FIG. 8 is a plan view of an embodiment of a wafer-height measuring device in accordance with the invention;
FIG. 9 is a front view of the device of FIG. 8;
FIG. 10 is a schematic diagram of the signal processing circuit of device of FIG. 8;
FIG. 11 is a perspective view of an embodiment of a mask-height measuring device in accordance with the invention;
FIG. 12 is a schematic arrangement of the device of FIG. 11; and
FIG. 13 is a detailed arrangement of an alignment scope used to measure a gap between the mask and wafer at a alignment target mark position.
An X ray exposure process and system according to the present invention will be detailed. The principle of the X ray exposure process is as shown in FIG. 1. As has been explained earlier in connection with the prior-art X ray exposure process, it is difficult, in the prior art, to maintain constant the gap S between the mask 10 and wafer 11 as shown in FIG. 2, since the mask 10 tends to deform or warp and the thickness tolerance of the wafer 11 varies. A major feature of the present invention is to deform the wafer 11 according to the shape of the mask 10 to thereby make constant the gap S between the wafer and mask, as illustrated in FIG. 3.
There is shown an embodiment of the X ray exposure process according to the invention in FIGS. 4 and 5 wherein the mask 10 and a position detector or alignment scope 15 (which will be described later) for aligning the wafer 11 with the mask 10 are provided below an X ray source 14 in the X ray exposure station 13.
More specifically, the electron gun 3 and the target 5 are as an X-ray generating source placed within the vacuum chamber 2 which is kept therein at a high vacuum level (below 10-6 Torr). On the vacuum chamber 2 near the target 5 is mounted the window 7 through which the X rays 6 are emitted from the chamber 2 into another atmosphere (He atmosphere) 50.
In a practical system, generally, the target 5 is of a water-cooled and rotary type in order to obtain strong X rays. Further, the target 5 is often made of metal such as Al, Si or Pd. In this case, the radiated X rays have wavelengths between 8 and 4 Å.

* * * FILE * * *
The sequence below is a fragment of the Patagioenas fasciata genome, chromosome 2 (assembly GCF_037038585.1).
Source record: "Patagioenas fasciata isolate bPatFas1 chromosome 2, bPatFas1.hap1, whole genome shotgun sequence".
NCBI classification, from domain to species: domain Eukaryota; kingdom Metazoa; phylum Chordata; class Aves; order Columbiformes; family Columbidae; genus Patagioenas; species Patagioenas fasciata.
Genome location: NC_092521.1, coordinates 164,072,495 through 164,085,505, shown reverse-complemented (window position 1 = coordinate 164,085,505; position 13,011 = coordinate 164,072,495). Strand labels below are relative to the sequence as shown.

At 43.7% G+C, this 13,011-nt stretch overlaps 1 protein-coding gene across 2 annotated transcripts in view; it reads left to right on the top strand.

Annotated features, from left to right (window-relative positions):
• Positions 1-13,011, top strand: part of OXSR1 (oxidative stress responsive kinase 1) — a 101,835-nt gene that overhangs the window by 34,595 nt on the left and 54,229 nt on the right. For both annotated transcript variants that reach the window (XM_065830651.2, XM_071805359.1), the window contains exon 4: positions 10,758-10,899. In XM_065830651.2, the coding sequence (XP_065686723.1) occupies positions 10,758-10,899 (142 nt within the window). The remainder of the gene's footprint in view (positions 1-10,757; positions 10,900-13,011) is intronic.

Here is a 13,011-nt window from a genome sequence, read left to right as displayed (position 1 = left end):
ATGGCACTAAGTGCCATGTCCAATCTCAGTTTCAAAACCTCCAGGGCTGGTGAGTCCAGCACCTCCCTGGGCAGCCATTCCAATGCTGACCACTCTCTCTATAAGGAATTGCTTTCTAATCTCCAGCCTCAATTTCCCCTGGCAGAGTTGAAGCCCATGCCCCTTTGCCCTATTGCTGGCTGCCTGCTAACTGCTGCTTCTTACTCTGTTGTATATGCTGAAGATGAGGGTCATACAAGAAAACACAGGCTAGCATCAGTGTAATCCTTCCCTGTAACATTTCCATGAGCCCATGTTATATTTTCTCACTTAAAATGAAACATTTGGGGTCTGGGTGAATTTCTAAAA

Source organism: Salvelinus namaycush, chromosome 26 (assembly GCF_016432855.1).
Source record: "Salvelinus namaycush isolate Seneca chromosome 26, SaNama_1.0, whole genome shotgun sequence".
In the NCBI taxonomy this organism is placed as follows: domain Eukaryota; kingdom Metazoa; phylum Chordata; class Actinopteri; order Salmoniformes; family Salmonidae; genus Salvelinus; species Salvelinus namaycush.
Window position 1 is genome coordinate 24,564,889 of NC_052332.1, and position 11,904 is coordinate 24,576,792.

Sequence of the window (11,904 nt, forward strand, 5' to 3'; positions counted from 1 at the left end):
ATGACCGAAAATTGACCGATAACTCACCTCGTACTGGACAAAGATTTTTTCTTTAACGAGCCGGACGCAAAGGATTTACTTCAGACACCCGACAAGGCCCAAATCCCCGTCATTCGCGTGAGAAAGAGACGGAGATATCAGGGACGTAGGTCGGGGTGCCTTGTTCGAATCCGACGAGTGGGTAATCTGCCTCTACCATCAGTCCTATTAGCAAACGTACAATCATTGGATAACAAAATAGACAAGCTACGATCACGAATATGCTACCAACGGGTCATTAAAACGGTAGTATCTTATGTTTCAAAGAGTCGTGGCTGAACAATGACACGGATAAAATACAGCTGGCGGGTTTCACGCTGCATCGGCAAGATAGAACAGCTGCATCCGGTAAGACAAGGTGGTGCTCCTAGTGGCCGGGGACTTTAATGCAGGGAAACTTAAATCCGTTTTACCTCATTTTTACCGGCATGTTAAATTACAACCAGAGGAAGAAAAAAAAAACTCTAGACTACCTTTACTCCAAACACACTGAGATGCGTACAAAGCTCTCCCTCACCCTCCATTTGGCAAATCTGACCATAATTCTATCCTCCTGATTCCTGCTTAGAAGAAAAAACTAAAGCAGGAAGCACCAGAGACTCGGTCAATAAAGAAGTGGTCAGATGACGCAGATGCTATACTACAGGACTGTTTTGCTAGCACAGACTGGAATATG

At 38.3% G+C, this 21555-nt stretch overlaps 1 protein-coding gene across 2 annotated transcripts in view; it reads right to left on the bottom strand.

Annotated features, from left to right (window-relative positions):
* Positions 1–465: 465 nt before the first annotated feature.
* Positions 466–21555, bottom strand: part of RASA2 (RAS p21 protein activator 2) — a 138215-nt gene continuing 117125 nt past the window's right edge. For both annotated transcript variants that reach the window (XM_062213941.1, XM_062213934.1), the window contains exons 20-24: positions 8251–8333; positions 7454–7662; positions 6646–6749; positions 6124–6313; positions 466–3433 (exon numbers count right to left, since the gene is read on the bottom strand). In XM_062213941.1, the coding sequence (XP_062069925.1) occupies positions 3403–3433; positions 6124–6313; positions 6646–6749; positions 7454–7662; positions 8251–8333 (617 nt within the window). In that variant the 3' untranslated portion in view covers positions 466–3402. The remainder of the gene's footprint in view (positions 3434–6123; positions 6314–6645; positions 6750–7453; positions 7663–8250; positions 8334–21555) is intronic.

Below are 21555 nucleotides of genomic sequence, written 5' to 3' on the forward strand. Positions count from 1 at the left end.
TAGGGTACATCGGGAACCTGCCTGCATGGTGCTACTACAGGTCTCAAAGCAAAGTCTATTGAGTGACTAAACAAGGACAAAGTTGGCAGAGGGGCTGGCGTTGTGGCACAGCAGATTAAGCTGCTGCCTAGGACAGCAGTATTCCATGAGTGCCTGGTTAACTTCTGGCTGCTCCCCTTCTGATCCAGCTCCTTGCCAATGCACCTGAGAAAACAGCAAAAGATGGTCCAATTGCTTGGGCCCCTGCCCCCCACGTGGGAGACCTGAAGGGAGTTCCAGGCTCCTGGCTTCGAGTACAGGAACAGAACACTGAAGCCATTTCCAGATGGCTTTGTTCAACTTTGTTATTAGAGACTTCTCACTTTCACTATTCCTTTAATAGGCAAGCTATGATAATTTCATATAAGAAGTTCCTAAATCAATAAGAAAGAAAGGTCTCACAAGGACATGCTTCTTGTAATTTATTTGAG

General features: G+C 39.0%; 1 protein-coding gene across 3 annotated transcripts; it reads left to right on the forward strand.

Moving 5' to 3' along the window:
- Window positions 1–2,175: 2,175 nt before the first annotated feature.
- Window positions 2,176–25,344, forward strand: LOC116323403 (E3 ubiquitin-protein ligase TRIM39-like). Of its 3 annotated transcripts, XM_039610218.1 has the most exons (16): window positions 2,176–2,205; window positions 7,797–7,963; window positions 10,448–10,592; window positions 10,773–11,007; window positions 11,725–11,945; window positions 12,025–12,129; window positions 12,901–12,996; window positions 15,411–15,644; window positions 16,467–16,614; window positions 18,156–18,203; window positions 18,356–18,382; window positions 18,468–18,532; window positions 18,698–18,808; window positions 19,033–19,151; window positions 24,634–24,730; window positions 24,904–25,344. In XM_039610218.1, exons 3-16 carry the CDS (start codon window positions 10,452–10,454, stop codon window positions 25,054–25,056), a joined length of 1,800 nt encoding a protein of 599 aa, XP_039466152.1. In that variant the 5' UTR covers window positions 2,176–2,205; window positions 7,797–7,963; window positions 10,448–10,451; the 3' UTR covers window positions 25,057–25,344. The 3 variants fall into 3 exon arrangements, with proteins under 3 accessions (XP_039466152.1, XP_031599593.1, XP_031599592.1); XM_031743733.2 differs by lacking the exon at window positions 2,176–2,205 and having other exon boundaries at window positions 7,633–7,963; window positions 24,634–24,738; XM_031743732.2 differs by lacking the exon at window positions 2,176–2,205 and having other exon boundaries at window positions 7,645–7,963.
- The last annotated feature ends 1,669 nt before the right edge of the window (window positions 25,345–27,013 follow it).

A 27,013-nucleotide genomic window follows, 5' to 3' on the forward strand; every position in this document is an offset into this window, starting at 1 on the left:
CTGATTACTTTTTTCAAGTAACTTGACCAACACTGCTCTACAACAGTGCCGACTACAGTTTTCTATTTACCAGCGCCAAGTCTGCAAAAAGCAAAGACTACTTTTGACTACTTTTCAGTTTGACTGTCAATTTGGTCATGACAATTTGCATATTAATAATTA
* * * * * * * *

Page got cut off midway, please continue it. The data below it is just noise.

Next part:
The window 7 must be able to bear or withstand a pressure difference 760 Torr (about 1.0 kg/cm2) between the vacuum chamber 2 and a He chamber 51, and at the same time must be made of material permeable to X rays. The window 7 may be approximately between 2 and 3 cm2 in its area and may be of thin Be film of 25 microns or less in thickness so long as the window is disposed near the target 5, which is enough to withstand the pressure difference between the chambers.
Since such a thin film can be used as the window 5, this can also reduce the attenuation factor of the X ray. The X rays 6 passed through the window 7 are directed to the wafer 11 via the pattern of the mask 10 which is attached directly to the lower end of the He chamber 51. The chamber 51 is filled with a He gas, etc. and kept at an atmospheric pressure (760 Torr). The mask 10 is deformable and has a thickness of several μm. The mask also comprises a carrier or base 8 made of SiO2, Al2 O3 and the like permeable to X ray and a circuit pattern 9 made of such X-ray absorbent material as gold. The mask is removably attached to the lower end of the chamber 51 with the mask engaged with a mask holder 52.
In order to allow an X-ray transfer of a lot of wafers 11 with use of a single piece of mask 10 and correspondingly raise its throughput remarkably, the mask 10 must be aligned accurately with the pattern of wafer 11 with the mask mounted on the lower end of the chamber 51. For this purpose, the wafer 11 is fixed on a wafer table 25 in a relation with a very-small-spacing S spaced from the mask 10. When the wafer 11 is spaced by such a small gap from the mask 10, the X ray attenuation is 0.1% and thus can be neglected.
The alignment scope 15 is disposed to allow its horizontal movement and achieve alignment between the mask 10 and wafer 11. Alternatively, since the alignment scope 15 containing therein optical and image elements (linear image sensors) and/or image devices and the like may be sealed, a portion of the scope 15 may be disposed outside of the chamber 51, if necessary. The wafer 11 is comprised of a wafer substrate coated thereon with resist. In order to achieve a proper alignment between the wafer 11 and mask 10, a wafer stage 25' is provided in the wafer table 25 to allow X, Y, Q and Z direction movements for fine or coarse adjustment. Reference numeral 53 is a diaphragm.